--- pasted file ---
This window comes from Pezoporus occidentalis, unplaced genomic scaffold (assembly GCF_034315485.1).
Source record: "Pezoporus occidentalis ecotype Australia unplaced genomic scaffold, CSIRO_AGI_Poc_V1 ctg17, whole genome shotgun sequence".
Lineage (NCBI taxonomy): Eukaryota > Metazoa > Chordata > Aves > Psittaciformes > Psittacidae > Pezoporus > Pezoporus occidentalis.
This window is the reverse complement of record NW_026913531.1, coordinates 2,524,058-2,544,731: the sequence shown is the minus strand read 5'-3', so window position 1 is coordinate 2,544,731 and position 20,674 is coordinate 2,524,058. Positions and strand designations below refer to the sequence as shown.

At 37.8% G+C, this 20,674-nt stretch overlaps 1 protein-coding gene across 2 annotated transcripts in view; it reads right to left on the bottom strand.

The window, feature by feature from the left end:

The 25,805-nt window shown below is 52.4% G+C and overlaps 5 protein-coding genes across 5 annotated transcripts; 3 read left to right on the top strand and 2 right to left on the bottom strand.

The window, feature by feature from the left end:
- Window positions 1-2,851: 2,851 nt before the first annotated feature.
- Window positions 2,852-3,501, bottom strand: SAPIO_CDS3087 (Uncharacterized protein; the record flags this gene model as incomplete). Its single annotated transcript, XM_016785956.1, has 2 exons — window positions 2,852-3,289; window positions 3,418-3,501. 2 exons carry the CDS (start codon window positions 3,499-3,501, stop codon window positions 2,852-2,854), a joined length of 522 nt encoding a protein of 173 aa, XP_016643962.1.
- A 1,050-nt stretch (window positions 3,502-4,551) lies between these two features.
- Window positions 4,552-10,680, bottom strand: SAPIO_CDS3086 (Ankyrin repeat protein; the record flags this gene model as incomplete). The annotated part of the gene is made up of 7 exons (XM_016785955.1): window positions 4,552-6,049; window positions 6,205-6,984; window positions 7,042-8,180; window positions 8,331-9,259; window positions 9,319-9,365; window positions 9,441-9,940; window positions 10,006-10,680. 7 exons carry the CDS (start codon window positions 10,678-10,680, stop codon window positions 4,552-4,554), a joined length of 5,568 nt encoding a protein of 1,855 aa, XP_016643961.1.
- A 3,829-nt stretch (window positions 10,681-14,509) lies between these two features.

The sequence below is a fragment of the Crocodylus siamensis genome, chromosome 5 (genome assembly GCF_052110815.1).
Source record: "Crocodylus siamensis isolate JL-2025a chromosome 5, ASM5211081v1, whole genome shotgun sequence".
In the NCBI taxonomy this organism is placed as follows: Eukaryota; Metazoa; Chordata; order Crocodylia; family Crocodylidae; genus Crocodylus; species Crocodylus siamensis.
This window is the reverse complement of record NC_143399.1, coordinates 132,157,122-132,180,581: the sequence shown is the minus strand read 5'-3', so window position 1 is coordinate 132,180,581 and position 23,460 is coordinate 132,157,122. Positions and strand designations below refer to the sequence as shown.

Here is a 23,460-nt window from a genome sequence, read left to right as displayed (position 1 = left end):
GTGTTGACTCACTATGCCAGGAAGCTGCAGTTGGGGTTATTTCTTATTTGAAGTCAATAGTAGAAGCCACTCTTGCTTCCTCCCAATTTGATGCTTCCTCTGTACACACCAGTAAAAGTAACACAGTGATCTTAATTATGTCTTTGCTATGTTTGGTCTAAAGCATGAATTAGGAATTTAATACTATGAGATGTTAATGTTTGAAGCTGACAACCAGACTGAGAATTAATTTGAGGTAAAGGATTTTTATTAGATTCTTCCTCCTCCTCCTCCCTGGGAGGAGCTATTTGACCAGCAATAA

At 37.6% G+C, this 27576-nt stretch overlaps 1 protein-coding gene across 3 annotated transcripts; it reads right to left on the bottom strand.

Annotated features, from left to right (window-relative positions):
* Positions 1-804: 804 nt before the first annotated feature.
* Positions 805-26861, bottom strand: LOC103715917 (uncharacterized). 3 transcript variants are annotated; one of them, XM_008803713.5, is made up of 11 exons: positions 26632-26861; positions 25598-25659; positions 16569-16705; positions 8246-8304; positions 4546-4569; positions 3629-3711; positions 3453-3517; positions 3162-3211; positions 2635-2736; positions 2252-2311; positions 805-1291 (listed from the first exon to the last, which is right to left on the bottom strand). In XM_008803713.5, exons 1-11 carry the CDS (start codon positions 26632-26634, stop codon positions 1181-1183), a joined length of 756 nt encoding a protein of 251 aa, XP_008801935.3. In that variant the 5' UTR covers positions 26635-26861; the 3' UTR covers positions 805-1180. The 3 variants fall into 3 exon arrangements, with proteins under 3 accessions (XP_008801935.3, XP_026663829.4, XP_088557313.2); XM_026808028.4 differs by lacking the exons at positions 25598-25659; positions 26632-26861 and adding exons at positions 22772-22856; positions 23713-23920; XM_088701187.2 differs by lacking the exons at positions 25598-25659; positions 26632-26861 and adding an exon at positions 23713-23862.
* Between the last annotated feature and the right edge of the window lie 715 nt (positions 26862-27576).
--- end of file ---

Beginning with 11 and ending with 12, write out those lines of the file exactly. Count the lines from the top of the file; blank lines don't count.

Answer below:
- A 1,050-nt stretch (window positions 3,502-4,551) lies between these two features.
- Window positions 4,552-10,680, bottom strand: SAPIO_CDS3086 (Ankyrin repeat protein; the record flags this gene model as incomplete). The annotated part of the gene is made up of 7 exons (XM_016785955.1): window positions 4,552-6,049; window positions 6,205-6,984; window positions 7,042-8,180; window positions 8,331-9,259; window positions 9,319-9,365; window positions 9,441-9,940; window positions 10,006-10,680. 7 exons carry the CDS (start codon window positions 10,678-10,680, stop codon window positions 4,552-4,554), a joined length of 5,568 nt encoding a protein of 1,855 aa, XP_016643961.1.